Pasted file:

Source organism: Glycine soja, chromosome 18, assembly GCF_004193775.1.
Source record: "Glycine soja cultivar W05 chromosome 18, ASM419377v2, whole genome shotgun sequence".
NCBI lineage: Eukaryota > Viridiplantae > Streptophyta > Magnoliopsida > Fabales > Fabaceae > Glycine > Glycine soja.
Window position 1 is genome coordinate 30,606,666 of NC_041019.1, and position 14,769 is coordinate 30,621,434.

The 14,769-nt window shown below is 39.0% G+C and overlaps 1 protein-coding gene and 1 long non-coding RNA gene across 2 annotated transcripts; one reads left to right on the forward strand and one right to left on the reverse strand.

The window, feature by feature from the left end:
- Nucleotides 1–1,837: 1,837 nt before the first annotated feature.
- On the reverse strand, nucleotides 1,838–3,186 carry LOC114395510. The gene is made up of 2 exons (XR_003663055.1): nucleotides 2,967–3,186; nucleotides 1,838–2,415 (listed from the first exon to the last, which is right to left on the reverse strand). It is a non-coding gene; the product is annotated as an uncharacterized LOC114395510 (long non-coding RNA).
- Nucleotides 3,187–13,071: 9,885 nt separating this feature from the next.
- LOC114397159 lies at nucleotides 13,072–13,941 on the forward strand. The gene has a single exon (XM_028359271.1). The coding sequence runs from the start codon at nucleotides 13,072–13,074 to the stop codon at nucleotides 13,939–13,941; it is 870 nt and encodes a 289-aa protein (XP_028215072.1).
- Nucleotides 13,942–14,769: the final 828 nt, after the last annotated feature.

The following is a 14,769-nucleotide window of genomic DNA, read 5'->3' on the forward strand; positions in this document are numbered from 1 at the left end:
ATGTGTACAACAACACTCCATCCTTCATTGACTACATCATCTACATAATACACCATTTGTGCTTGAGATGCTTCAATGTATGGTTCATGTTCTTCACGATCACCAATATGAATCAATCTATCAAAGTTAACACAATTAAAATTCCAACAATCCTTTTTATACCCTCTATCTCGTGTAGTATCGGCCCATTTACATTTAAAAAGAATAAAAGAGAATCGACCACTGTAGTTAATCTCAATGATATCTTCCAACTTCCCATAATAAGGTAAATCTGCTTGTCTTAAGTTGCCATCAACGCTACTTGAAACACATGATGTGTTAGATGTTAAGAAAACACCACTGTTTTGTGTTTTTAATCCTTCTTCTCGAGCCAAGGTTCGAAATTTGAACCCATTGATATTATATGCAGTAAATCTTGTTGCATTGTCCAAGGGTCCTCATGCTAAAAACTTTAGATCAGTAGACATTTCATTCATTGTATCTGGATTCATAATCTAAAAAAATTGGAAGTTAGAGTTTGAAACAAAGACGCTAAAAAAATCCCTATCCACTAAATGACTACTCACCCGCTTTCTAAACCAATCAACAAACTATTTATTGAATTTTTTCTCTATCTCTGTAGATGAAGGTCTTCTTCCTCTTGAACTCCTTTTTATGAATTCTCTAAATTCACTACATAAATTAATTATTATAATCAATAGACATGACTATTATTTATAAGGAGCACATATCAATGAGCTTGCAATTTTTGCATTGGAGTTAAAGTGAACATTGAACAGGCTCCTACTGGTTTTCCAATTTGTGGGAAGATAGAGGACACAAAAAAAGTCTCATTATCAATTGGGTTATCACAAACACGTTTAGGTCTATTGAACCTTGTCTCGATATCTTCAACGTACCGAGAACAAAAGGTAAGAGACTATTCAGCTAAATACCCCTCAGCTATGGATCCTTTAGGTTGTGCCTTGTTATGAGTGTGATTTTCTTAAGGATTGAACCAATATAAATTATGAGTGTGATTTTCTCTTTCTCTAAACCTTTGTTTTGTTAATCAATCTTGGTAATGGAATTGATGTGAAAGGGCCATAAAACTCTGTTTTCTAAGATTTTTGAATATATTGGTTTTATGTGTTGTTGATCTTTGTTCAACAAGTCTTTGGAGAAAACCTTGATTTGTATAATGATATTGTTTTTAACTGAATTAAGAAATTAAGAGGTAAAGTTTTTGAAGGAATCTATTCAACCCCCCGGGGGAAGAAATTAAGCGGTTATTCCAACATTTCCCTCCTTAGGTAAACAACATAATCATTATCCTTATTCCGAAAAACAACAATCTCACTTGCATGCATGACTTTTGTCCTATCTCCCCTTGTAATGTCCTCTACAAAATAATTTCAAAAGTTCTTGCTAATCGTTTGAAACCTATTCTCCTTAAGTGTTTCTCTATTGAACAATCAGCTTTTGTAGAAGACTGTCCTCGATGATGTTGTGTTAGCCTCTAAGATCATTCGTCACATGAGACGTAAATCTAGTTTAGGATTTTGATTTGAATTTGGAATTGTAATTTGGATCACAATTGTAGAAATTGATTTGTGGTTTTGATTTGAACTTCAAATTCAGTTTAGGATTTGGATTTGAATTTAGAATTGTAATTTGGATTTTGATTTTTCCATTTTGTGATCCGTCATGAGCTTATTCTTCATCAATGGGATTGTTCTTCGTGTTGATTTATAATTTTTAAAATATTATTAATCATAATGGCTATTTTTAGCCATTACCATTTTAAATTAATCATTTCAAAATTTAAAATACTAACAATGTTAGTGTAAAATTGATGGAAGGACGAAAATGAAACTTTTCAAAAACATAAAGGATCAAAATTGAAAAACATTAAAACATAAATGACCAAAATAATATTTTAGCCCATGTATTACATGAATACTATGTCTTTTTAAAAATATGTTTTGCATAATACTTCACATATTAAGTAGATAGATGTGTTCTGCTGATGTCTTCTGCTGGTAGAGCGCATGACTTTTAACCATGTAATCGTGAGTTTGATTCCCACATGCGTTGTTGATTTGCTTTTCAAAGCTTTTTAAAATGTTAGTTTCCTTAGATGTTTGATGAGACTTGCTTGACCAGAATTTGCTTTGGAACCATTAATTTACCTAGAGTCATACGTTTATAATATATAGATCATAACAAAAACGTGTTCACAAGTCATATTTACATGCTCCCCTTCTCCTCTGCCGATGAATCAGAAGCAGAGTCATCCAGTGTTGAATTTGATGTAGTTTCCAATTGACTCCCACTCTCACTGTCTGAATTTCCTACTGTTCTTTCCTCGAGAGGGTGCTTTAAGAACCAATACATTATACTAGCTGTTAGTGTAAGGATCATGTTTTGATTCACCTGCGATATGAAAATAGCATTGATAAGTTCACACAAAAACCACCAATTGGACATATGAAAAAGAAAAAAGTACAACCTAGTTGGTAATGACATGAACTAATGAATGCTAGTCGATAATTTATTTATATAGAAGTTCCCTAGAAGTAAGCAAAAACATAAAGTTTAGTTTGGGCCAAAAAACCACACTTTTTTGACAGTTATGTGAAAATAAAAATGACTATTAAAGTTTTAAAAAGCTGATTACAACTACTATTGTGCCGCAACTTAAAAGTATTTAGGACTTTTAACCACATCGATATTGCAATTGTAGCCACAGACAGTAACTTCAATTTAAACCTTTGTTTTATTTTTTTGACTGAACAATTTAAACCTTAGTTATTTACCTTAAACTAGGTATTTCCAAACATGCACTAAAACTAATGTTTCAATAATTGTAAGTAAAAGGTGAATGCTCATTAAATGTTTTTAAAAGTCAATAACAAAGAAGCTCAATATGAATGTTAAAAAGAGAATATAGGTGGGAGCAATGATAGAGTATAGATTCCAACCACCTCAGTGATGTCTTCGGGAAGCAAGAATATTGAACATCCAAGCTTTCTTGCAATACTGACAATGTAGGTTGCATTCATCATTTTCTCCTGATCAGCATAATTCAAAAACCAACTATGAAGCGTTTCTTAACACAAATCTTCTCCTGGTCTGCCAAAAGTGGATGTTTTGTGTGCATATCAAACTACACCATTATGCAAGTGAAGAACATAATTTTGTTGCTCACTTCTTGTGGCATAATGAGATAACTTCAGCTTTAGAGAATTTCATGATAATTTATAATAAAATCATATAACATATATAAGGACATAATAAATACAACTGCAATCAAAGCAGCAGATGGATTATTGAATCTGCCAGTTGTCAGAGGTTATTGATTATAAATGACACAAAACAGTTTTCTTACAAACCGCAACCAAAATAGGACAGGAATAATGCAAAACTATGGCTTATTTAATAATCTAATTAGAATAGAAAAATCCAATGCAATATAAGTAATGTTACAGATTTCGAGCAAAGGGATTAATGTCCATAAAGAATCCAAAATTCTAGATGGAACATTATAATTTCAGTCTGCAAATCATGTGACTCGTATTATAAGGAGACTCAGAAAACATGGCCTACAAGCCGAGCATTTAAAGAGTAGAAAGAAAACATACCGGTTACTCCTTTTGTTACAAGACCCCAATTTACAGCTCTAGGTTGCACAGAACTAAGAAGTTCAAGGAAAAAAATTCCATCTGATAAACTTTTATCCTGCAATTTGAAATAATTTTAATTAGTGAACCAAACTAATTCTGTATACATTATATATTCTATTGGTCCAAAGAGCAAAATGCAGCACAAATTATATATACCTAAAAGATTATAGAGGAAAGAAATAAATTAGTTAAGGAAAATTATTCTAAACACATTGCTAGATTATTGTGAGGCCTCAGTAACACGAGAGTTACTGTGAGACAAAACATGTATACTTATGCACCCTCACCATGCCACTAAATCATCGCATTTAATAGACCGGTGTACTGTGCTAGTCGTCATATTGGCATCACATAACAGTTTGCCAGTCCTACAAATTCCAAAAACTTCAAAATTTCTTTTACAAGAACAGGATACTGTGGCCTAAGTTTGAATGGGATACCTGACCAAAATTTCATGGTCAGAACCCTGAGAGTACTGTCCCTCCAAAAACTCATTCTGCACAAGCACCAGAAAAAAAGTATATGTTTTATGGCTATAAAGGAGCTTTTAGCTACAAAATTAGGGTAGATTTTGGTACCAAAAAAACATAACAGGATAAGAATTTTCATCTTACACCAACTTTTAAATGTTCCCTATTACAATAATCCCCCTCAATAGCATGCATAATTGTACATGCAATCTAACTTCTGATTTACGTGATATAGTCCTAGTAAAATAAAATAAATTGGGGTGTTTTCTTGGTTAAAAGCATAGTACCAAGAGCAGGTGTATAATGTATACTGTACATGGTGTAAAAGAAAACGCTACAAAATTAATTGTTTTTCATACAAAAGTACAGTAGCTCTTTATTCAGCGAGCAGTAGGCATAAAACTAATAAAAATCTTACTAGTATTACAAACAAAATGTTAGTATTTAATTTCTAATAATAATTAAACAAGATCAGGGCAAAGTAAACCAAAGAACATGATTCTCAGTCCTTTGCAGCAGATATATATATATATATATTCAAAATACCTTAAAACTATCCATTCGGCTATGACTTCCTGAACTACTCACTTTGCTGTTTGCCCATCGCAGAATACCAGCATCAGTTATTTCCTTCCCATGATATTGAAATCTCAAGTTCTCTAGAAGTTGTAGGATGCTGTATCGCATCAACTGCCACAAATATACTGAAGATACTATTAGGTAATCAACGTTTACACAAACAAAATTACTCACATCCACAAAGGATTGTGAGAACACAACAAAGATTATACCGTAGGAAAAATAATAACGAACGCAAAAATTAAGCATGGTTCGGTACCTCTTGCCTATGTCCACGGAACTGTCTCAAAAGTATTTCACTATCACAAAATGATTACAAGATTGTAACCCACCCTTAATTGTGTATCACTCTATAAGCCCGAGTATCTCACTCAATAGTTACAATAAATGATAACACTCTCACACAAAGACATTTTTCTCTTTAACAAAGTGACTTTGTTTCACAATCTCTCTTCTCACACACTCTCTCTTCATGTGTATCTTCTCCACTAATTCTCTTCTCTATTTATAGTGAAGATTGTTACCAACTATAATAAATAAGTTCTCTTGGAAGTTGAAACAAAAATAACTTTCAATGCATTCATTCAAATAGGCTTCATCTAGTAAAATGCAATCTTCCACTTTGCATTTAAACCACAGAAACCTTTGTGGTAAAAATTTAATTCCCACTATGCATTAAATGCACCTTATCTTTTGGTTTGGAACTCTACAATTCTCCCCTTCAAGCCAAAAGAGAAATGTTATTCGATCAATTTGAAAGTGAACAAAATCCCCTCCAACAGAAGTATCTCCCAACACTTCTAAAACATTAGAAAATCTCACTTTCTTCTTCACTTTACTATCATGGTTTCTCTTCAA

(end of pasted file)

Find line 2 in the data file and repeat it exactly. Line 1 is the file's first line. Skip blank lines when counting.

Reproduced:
Source record: "Glycine soja cultivar W05 chromosome 18, ASM419377v2, whole genome shotgun sequence".